Severe Thunderstorms of June 12, 2012

The morning of June 12, 2012 began with a complex of very intense severe thunderstorms traversing the Ark-La-Tex. These thunderstorms resulted in widespread wind damage across northeast Texas, southwest Arkansas, and north Louisiana. Many trees and power lines were brought down, resulting in significant power outages. The hardest hit area was the Claiborne Parish area, specifically in and around Homer, Louisiana. Significant damage was done to numerous homes and businesses in the area. These storms were the result of a mesoscale convective system (MCS) that developed to the west of the area during the nighttime hours and quickly moved southeast across the region between 2  AM and 8 AM. Some of the results of this system were welcome, however. The region was suffering from a significant dry period, and this system brought widespread rainfall amounts in excess of one inch.

Meteorological Overview

A stationary front was draped across the Ark-La-Tex on the morning of June 12 and a very unstable airmass had setup across the region during the afternoon and evening of Monday, June 11. In fact, high temperatures across the 4 state region on Monday topped out 97 to 99 degrees F at most sites. Combined with surface dewpoints in the middle 60s and strong low level winds, the atmosphere was primed for strong to severe thunderstorms. Per mesoanalysis on the evening of June 11, deep layer shear values ranged 25 to 40 kts across East TX and Southeast OK...and were aligned as such they were supportive of strong storms organizing into lines and clusters. This occurred late that evening as storms developed over north Texas and southern Oklahoma around 11 pm and organized into a large squall line which moved southeastward along the Red River of TX and OK. As the storms moved into northern LA, a strong rear inflow jet developed (noted in the radar imagery below), resulting in widespread wind damage in Bossier, Webster, and especially Claiborne parishes. (click on images for larger version)

 

 

Satellite and Radar Imagery

This infrared satellite image shows the thunderstorm complex as it was moving over north central Louisiana and southern Arkansas. Notice the very cold cloud tops (light blue and green colors) indicating very healthy thunderstorms.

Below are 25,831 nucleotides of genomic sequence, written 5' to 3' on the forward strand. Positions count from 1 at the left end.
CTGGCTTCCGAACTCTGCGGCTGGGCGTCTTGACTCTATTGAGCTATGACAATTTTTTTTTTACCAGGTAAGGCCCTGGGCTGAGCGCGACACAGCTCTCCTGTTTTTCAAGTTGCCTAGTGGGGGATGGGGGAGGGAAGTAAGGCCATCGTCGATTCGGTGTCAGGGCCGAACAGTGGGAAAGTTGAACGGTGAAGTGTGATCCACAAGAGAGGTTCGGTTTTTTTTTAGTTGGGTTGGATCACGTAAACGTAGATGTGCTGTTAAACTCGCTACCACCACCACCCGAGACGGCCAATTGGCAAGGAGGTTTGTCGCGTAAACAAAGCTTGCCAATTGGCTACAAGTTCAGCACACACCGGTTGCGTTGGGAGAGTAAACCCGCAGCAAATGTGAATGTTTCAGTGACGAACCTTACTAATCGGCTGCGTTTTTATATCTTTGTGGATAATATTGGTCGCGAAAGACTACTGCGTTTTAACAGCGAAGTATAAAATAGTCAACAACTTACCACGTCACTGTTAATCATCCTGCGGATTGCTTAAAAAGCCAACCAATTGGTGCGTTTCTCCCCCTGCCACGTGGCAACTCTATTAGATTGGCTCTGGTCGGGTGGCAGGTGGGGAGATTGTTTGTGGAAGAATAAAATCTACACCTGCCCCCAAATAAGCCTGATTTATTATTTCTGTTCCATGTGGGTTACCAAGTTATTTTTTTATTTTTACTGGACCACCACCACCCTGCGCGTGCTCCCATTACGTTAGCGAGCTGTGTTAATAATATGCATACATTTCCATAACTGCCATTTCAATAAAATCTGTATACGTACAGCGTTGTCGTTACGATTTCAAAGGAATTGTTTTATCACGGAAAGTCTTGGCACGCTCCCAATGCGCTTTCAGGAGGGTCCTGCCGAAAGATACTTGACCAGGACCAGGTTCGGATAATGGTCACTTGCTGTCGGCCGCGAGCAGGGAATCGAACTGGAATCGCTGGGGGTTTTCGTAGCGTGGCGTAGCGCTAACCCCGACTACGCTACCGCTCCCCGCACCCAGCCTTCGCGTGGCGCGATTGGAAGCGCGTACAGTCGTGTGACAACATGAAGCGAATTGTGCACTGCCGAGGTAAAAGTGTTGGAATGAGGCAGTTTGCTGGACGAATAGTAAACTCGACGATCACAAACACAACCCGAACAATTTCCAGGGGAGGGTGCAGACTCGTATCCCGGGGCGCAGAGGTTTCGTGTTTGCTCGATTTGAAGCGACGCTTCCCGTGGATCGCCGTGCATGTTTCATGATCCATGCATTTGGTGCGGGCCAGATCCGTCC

Radar and Velocity Image

 

Storm Reports

Widespread wind damage resulted across the four-state region as the line moved rapidly to the east. This is the map of storm reports from the Storm Predicition Center (SPC) . It shows that numerous damage reports were received in the Ark-La-Tex.

(Note that the widespread wind reports from Missouri to Mississippi resulted from an earlier MCS that traversed that area during the daytime hours of June 11.)

120611_rpts Reports Graphic

 

 

Homer, Louisiana Storm Damage

  • An automated observing station near Homer reported a 74 mph wind gust at 4:58 AM as the leading edge of the storm was moving through.
  • About 4,000 customers were without power in the area.
  • 12 homes were destroyed, 30 or more sustained severe damage, and 100 or more homes received minor damage.
  • Numerous trees and power lines were downed in the area.
  • Power outages resulted in a boil-water order for the town and surrounding area.
  • There were NO serious injuries, due in part to residents heeding the Severe Thunderstorm Warning that was in place for Claiborne Parish. The sheriff's office made the decision to sound the emergency sirens 15 minutes before the storm's onset, which caused residents to become aware of the situation.

 

Homer, LA

A large tree was snapped in the storm winds. In the foreground, notice the power lines that were downed.

 

Homer, LA

A section of power lines downed in the storm.

 

Homer, LA

This was one of a number of vehicles crushed by large trees.

 

Homer, LA

A front porch was blown away from the front of this home in the winds.

 

Homer, LA

Several large trees were snapped like twigs.

 

Homer, LA

This travel trailer was flipped and destroyed.

 

Homer, LA

This truck was flattened by a massive tree, which also fell on this homeowner's home and boat.

 

Homer, LA

This home was nearly split in half by a large tree.

 

Significant Rainfall Totals

 Inches

Homer, LA (Homer RAWS)

4.56"

Magnolia, AR

3.59"

Hope, AR (3 NE)

3.37"

Shreveport, LA (Regional Airport)

2.25"

Monroe, LA (Regional Airport)

2.07"

Below is a graphical representation of how much rain fell across the area. The scale on the left hand side of the image shows the amounts.

 

 

 


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